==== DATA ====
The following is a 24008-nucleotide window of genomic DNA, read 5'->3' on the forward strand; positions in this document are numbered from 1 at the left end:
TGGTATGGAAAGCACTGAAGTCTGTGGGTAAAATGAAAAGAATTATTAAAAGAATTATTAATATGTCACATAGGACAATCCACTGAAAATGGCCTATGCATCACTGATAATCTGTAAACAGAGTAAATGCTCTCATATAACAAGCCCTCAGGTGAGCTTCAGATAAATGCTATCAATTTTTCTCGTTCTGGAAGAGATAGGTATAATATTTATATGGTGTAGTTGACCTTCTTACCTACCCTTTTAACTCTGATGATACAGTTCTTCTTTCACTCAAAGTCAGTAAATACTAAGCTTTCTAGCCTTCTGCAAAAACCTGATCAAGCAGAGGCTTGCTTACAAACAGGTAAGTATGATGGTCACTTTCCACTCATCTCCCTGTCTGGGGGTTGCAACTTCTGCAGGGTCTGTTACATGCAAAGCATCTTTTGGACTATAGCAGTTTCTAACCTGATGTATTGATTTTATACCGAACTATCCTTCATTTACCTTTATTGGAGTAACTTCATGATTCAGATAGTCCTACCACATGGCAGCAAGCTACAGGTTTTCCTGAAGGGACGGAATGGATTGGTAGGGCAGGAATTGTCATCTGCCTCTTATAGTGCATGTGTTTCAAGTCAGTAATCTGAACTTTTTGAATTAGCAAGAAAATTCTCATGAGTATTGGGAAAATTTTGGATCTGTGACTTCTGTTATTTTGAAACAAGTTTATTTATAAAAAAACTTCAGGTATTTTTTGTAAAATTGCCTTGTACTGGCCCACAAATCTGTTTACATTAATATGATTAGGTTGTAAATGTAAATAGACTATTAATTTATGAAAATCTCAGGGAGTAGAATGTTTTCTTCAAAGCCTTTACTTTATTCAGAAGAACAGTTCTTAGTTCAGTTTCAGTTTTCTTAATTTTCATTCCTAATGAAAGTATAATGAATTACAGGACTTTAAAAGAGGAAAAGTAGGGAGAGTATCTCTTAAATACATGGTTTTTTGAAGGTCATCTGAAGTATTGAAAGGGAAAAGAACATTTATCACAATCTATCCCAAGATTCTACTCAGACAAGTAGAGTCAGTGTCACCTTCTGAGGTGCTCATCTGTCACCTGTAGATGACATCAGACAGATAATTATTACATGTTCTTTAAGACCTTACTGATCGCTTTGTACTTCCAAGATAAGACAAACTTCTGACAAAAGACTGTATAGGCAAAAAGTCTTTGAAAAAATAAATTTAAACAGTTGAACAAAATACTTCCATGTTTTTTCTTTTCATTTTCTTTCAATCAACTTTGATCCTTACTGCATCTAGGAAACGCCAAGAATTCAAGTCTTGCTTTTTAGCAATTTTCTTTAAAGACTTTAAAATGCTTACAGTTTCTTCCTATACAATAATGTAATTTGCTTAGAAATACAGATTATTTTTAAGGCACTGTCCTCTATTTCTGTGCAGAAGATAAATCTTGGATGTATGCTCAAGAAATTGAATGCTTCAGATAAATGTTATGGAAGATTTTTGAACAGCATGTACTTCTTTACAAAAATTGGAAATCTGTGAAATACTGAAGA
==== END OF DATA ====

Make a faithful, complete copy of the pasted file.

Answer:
The following is a 24008-nucleotide window of genomic DNA, read 5'->3' on the forward strand; positions in this document are numbered from 1 at the left end:
TGGTATGGAAAGCACTGAAGTCTGTGGGTAAAATGAAAAGAATTATTAAAAGAATTATTAATATGTCACATAGGACAATCCACTGAAAATGGCCTATGCATCACTGATAATCTGTAAACAGAGTAAATGCTCTCATATAACAAGCCCTCAGGTGAGCTTCAGATAAATGCTATCAATTTTTCTCGTTCTGGAAGAGATAGGTATAATATTTATATGGTGTAGTTGACCTTCTTACCTACCCTTTTAACTCTGATGATACAGTTCTTCTTTCACTCAAAGTCAGTAAATACTAAGCTTTCTAGCCTTCTGCAAAAACCTGATCAAGCAGAGGCTTGCTTACAAACAGGTAAGTATGATGGTCACTTTCCACTCATCTCCCTGTCTGGGGGTTGCAACTTCTGCAGGGTCTGTTACATGCAAAGCATCTTTTGGACTATAGCAGTTTCTAACCTGATGTATTGATTTTATACCGAACTATCCTTCATTTACCTTTATTGGAGTAACTTCATGATTCAGATAGTCCTACCACATGGCAGCAAGCTACAGGTTTTCCTGAAGGGACGGAATGGATTGGTAGGGCAGGAATTGTCATCTGCCTCTTATAGTGCATGTGTTTCAAGTCAGTAATCTGAACTTTTTGAATTAGCAAGAAAATTCTCATGAGTATTGGGAAAATTTTGGATCTGTGACTTCTGTTATTTTGAAACAAGTTTATTTATAAAAAAACTTCAGGTATTTTTTGTAAAATTGCCTTGTACTGGCCCACAAATCTGTTTACATTAATATGATTAGGTTGTAAATGTAAATAGACTATTAATTTATGAAAATCTCAGGGAGTAGAATGTTTTCTTCAAAGCCTTTACTTTATTCAGAAGAACAGTTCTTAGTTCAGTTTCAGTTTTCTTAATTTTCATTCCTAATGAAAGTATAATGAATTACAGGACTTTAAAAGAGGAAAAGTAGGGAGAGTATCTCTTAAATACATGGTTTTTTGAAGGTCATCTGAAGTATTGAAAGGGAAAAGAACATTTATCACAATCTATCCCAAGATTCTACTCAGACAAGTAGAGTCAGTGTCACCTTCTGAGGTGCTCATCTGTCACCTGTAGATGACATCAGACAGATAATTATTACATGTTCTTTAAGACCTTACTGATCGCTTTGTACTTCCAAGATAAGACAAACTTCTGACAAAAGACTGTATAGGCAAAAAGTCTTTGAAAAAATAAATTTAAACAGTTGAACAAAATACTTCCATGTTTTTTCTTTTCATTTTCTTTCAATCAACTTTGATCCTTACTGCATCTAGGAAACGCCAAGAATTCAAGTCTTGCTTTTTAGCAATTTTCTTTAAAGACTTTAAAATGCTTACAGTTTCTTCCTATACAATAATGTAATTTGCTTAGAAATACAGATTATTTTTAAGGCACTGTCCTCTATTTCTGTGCAGAAGATAAATCTTGGATGTATGCTCAAGAAATTGAATGCTTCAGATAAATGTTATGGAAGATTTTTGAACAGCATGTACTTCTTTACAAAAATTGGAAATCTGTGAAATACTGAAGA